Tag Archives: evolution

Can animals evolve to survive climate change?


Many who might be skeptical that climate change is a problem that results from Human activities will say, as a last refrain:

“Oh, anyway… animals can just evolve to survive rising temperature.”

But is this true?

funny-hot-dog-melting-picsCharled Darwin had a dreadful time trying to convince his Victorian peers that evolution by natural selection was a real process in nature. This is because he could not demonstrate unequivocally that is was happening. And the reason that he could not demonstrate that it was happening is that it happens slowly.

I mean, part of the process of evolution results when organisms adapt to new and changing environments. This adaptation takes place over hundreds or thousands of generations. The snow leopard will not just simply decide that it’s too warm and shed its fur so that all is hunky-dory.

Thinking about Human generation times – arguably 20 years – hundreds of generations means that it takes 5000-10000 years to notice even very small changes that result from mutation of genes that might confer an evolutionary advantage in a given situation. Most organisms have shorter generation times but even the smallest adaptations gotten through evolution will realistically take 1000s of years.

I saw a calculation recently that showed that animals can ‘evolve’ at a rate that would make them able to adapt to temperature change of 1 degree celsius per million years. Present calculations show that our average temperature on earth will likely rise by 4 degrees celsius by the end of this century. Evolution needs to work, uh, let’s see… (4 degrees in 87 years = 1 degree in 21.75 years, and 1,000,000 / 21.75 = 45977), 46,000 times faster than it does now. That isn’t going to happen.

The funny thing is that an average temperature rise of 4 degrees doesn’t seem like that much to us. It will have devestating consequences for our planet, however. Ice sheets will melt and the water cycle will be thrown completely out of kilter with consequences like worsening weather, flooding, and drought like we are starting to experience now.

familyAnimals and plants that have evolved to survive in their special environment (and that’s generally what evolution has done) might survive the onslaught of climate change for a while by moving to adjacent environments where it is (choose one – wetter / drier / warmer / colder) but that is a short-term fix.Plants and animals that are adapted to survive in desert environments are separated by hundreds of millions of years of evolution from those that are adapted to survive in very wet conditions.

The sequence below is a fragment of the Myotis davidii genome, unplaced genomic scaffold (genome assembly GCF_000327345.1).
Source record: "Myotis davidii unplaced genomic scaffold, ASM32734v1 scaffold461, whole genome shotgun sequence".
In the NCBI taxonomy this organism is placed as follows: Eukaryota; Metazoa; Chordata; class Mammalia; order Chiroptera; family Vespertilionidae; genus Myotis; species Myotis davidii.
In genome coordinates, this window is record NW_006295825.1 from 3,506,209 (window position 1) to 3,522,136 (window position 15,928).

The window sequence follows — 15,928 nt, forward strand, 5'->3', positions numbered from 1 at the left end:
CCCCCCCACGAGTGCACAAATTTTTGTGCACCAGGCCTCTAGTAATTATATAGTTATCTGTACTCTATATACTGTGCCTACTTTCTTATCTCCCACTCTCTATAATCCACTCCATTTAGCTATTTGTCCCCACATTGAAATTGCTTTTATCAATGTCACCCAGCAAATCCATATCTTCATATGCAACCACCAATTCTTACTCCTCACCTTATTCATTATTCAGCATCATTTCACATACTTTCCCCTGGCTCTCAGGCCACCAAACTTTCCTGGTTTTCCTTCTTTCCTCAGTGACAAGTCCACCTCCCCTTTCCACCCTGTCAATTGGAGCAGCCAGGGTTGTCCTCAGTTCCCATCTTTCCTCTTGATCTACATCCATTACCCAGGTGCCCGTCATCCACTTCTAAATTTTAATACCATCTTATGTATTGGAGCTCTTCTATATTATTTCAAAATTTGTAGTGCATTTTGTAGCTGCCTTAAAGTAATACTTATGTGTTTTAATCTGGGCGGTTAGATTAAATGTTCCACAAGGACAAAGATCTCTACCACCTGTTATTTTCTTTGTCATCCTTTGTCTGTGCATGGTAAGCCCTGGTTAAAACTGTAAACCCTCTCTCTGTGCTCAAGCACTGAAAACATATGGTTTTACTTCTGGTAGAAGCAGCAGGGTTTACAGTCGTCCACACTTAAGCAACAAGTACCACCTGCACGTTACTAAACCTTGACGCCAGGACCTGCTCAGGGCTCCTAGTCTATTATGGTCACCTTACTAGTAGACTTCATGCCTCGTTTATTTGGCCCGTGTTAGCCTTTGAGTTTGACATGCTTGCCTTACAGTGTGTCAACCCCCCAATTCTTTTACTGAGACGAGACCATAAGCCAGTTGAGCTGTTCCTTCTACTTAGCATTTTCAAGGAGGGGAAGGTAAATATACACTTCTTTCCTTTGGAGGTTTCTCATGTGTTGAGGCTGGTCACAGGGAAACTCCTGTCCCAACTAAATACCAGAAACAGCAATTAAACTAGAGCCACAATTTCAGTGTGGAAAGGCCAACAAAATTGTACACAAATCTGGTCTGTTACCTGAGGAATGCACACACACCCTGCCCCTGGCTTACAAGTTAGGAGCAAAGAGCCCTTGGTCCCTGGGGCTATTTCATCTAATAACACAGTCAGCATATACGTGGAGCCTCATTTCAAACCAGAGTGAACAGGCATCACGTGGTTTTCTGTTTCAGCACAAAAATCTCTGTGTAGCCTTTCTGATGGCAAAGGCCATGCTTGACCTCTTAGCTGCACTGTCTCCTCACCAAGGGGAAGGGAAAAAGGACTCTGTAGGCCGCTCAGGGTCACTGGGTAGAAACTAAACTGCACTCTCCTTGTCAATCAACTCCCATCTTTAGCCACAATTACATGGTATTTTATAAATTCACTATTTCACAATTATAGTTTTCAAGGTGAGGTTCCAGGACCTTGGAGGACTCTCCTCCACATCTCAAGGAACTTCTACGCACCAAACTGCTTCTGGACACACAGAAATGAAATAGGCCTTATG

Our snow leopard really won’t find the prey items that it needs to survive if its habitat warms, and it can’t simply pick up and find a new home like the Bevely Hillbillies did (Kin folks said, Jed, move away from there…)

Human evolution… our ancestors weren’t fighting dinosaurs!


It makes for good TV though…

Listen to my BBC radio chat with Malcolm. We discuss our Human ancestors after 2 minutes of ridiculous intro chat in this clip:

[audio http://www.brookes.ac.uk/lifesci/runions/DrMolecule/20120814 – Human evolution and Florence Nightingale.mp3]

A happy looking chap – of an entirely different species

I grew up watching televised accounts of our ‘cavemen’ ancestors battling giant man-eating dinosaurs. In fact, those battles didn’t happen – not even close. Dinosaurs went extinct 65 million years ago and our ancestors have evolved to walk on two legs and look something like us only in the last 2-3 million years. The very earliest primates started to evolve from early mammals 85 million years ago and would have overlapped with the dinosaurs somewhat.

We all – excepting Simon Schama – experience this sort of historical time dilation when thinking about things that happened before we were born. At its extreme, the child who asks, ‘Mommy, when you were little did you see dinosaurs’ to the usual adult confusion about what century events happened in. Modern humans of our species, Homo sapiens, have only been around for the last 400,000 years, and have only started to behave modernly during the last 50,000 years. It is during that period that we see the rise of symbolic culture and language.

Charles Darwin and Alfred Russell Wallace shocked Victorian sensibilities

That’s me on the lef…uhh, the right.